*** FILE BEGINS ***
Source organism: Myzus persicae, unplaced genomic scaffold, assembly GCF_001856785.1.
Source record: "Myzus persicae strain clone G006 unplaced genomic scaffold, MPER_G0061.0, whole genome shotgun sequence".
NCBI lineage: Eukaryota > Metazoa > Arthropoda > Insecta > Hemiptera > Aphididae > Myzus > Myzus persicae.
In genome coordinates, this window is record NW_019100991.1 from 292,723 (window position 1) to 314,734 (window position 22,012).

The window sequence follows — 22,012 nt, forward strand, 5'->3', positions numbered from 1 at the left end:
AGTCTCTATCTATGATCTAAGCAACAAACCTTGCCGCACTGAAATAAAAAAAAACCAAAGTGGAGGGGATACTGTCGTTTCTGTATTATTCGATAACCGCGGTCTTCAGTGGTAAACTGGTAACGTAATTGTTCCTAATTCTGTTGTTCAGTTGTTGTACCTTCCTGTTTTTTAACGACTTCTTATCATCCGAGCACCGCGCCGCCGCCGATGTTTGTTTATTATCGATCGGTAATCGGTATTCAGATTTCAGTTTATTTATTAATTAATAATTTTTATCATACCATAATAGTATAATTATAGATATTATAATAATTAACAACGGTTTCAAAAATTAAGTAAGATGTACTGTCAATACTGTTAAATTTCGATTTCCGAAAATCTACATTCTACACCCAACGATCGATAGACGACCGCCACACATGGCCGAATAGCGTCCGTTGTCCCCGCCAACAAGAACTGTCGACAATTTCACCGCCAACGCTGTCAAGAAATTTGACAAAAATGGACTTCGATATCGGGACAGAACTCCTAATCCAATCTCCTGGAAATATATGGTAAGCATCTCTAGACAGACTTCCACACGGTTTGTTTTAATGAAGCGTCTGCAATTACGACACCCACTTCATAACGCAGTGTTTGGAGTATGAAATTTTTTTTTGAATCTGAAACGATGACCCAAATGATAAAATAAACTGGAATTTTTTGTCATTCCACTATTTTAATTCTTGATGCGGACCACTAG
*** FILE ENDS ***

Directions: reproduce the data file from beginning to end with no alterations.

Source organism: Myzus persicae, unplaced genomic scaffold, assembly GCF_001856785.1.
Source record: "Myzus persicae strain clone G006 unplaced genomic scaffold, MPER_G0061.0, whole genome shotgun sequence".
NCBI lineage: Eukaryota > Metazoa > Arthropoda > Insecta > Hemiptera > Aphididae > Myzus > Myzus persicae.
In genome coordinates, this window is record NW_019100991.1 from 292,723 (window position 1) to 314,734 (window position 22,012).

The window sequence follows — 22,012 nt, forward strand, 5'->3', positions numbered from 1 at the left end:
AGTCTCTATCTATGATCTAAGCAACAAACCTTGCCGCACTGAAATAAAAAAAAACCAAAGTGGAGGGGATACTGTCGTTTCTGTATTATTCGATAACCGCGGTCTTCAGTGGTAAACTGGTAACGTAATTGTTCCTAATTCTGTTGTTCAGTTGTTGTACCTTCCTGTTTTTTAACGACTTCTTATCATCCGAGCACCGCGCCGCCGCCGATGTTTGTTTATTATCGATCGGTAATCGGTATTCAGATTTCAGTTTATTTATTAATTAATAATTTTTATCATACCATAATAGTATAATTATAGATATTATAATAATTAACAACGGTTTCAAAAATTAAGTAAGATGTACTGTCAATACTGTTAAATTTCGATTTCCGAAAATCTACATTCTACACCCAACGATCGATAGACGACCGCCACACATGGCCGAATAGCGTCCGTTGTCCCCGCCAACAAGAACTGTCGACAATTTCACCGCCAACGCTGTCAAGAAATTTGACAAAAATGGACTTCGATATCGGGACAGAACTCCTAATCCAATCTCCTGGAAATATATGGTAAGCATCTCTAGACAGACTTCCACACGGTTTGTTTTAATGAAGCGTCTGCAATTACGACACCCACTTCATAACGCAGTGTTTGGAGTATGAAATTTTTTTTTGAATCTGAAACGATGACCCAAATGATAAAATAAACTGGAATTTTTTGTCATTCCACTATTTTAATTCTTGATGCGGACCACTAG